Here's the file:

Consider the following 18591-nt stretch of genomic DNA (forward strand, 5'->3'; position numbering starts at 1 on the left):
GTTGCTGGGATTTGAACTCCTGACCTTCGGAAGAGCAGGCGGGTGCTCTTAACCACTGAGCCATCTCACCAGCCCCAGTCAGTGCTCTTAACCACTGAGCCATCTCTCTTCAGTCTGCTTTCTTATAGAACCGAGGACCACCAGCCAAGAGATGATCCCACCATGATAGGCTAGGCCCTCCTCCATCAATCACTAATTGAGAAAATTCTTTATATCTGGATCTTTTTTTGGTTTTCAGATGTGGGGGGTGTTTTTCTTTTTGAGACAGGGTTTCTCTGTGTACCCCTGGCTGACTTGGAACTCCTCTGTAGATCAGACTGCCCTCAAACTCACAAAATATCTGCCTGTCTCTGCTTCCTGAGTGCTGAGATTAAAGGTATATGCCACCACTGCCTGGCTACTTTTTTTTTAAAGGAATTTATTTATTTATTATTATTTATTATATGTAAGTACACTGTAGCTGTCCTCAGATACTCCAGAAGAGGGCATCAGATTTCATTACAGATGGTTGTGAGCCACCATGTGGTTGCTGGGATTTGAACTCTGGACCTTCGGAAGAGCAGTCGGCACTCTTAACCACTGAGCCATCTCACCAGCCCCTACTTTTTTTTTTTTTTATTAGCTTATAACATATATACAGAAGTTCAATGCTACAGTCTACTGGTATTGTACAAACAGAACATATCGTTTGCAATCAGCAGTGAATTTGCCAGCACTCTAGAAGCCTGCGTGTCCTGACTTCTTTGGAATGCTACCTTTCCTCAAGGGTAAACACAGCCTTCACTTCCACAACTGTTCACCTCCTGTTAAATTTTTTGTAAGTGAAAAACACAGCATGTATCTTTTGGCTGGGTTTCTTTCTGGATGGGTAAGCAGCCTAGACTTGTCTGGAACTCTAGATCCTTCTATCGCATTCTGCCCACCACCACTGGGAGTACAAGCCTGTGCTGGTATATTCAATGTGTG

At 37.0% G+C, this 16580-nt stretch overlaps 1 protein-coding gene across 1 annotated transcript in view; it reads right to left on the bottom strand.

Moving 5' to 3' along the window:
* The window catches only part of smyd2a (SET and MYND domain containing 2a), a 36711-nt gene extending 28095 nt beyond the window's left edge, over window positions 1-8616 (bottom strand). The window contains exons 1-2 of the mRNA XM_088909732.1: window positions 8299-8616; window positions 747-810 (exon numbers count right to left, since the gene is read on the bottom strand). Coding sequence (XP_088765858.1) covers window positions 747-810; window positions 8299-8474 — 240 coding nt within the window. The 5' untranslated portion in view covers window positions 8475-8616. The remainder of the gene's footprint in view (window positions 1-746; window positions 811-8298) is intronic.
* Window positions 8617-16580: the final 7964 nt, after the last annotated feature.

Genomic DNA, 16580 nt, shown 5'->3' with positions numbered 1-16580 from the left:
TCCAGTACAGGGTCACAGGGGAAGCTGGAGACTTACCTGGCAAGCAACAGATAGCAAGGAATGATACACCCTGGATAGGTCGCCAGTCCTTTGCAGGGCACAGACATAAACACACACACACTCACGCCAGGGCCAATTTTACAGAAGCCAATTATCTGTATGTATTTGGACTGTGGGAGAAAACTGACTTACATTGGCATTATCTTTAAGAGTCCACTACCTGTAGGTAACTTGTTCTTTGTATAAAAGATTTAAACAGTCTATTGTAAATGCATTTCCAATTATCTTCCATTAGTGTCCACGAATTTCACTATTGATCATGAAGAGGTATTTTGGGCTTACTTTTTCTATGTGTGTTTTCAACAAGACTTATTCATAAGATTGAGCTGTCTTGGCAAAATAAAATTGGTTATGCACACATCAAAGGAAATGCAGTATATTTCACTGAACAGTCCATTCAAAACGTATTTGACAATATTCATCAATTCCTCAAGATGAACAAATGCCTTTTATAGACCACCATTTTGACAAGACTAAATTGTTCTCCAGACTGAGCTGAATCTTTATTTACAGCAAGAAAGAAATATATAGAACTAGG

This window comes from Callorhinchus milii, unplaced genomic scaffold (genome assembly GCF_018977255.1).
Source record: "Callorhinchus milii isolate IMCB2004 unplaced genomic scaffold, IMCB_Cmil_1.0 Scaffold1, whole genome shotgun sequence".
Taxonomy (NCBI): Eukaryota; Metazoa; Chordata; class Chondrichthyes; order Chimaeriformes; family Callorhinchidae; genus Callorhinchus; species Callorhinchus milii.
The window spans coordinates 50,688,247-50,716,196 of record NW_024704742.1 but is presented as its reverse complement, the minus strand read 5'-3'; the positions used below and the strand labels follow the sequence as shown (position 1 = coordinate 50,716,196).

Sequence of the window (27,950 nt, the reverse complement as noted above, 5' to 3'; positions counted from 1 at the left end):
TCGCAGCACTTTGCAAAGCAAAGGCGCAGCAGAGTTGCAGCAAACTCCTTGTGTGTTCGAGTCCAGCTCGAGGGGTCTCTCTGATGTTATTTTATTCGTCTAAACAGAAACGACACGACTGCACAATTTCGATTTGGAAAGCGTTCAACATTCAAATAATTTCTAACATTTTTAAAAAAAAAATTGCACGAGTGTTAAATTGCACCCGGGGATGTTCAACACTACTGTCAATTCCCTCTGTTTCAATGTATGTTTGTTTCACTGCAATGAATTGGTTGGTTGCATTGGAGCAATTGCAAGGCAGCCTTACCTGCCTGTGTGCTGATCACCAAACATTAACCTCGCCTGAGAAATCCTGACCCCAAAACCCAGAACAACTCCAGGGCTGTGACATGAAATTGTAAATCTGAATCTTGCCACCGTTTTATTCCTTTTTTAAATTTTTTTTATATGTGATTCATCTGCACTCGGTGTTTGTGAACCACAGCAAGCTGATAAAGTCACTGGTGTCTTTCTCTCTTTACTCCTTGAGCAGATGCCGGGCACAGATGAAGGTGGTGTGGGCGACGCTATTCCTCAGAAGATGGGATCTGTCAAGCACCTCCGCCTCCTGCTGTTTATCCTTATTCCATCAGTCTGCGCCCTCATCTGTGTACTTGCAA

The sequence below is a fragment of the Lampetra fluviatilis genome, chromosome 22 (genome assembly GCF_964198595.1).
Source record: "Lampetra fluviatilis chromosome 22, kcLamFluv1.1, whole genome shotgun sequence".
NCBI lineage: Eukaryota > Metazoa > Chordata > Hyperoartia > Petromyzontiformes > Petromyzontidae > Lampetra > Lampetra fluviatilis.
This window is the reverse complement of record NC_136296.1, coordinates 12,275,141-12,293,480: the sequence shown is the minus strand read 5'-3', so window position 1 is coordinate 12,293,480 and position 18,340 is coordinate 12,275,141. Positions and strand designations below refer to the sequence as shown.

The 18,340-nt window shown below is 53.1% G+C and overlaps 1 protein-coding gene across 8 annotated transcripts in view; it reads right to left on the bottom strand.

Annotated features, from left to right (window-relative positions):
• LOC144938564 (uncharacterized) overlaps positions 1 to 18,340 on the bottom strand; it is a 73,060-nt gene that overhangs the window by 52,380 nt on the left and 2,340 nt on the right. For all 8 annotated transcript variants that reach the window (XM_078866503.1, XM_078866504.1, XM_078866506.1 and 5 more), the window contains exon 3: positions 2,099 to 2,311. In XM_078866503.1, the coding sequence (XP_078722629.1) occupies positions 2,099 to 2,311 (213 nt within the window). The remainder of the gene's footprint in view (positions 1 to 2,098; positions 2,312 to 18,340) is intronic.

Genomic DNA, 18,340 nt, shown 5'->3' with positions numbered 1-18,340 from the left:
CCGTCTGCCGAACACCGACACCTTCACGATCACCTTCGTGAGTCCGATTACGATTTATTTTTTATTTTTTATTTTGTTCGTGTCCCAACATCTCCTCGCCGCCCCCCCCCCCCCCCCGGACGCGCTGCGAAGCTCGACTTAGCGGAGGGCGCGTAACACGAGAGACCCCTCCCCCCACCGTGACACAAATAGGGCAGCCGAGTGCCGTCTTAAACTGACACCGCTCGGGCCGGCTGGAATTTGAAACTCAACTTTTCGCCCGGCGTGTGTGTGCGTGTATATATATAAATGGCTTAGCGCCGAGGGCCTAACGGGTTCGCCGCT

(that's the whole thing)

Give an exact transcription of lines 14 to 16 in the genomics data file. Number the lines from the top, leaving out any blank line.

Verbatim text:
TCGCAGCACTTTGCAAAGCAAAGGCGCAGCAGAGTTGCAGCAAACTCCTTGTGTGTTCGAGTCCAGCTCGAGGGGTCTCTCTGATGTTATTTTATTCGTCTAAACAGAAACGACACGACTGCACAATTTCGATTTGGAAAGCGTTCAACATTCAAATAATTTCTAACATTTTTAAAAAAAAAATTGCACGAGTGTTAAATTGCACCCGGGGATGTTCAACACTACTGTCAATTCCCTCTGTTTCAATGTATGTTTGTTTCACTGCAATGAATTGGTTGGTTGCATTGGAGCAATTGCAAGGCAGCCTTACCTGCCTGTGTGCTGATCACCAAACATTAACCTCGCCTGAGAAATCCTGACCCCAAAACCCAGAACAACTCCAGGGCTGTGACATGAAATTGTAAATCTGAATCTTGCCACCGTTTTATTCCTTTTTTAAATTTTTTTTATATGTGATTCATCTGCACTCGGTGTTTGTGAACCACAGCAAGCTGATAAAGTCACTGGTGTCTTTCTCTCTTTACTCCTTGAGCAGATGCCGGGCACAGATGAAGGTGGTGTGGGCGACGCTATTCCTCAGAAGATGGGATCTGTCAAGCACCTCCGCCTCCTGCTGTTTATCCTTATTCCATCAGTCTGCGCCCTCATCTGTGTACTTGCAA

The sequence below is a fragment of the Lampetra fluviatilis genome, chromosome 22 (genome assembly GCF_964198595.1).
Source record: "Lampetra fluviatilis chromosome 22, kcLamFluv1.1, whole genome shotgun sequence".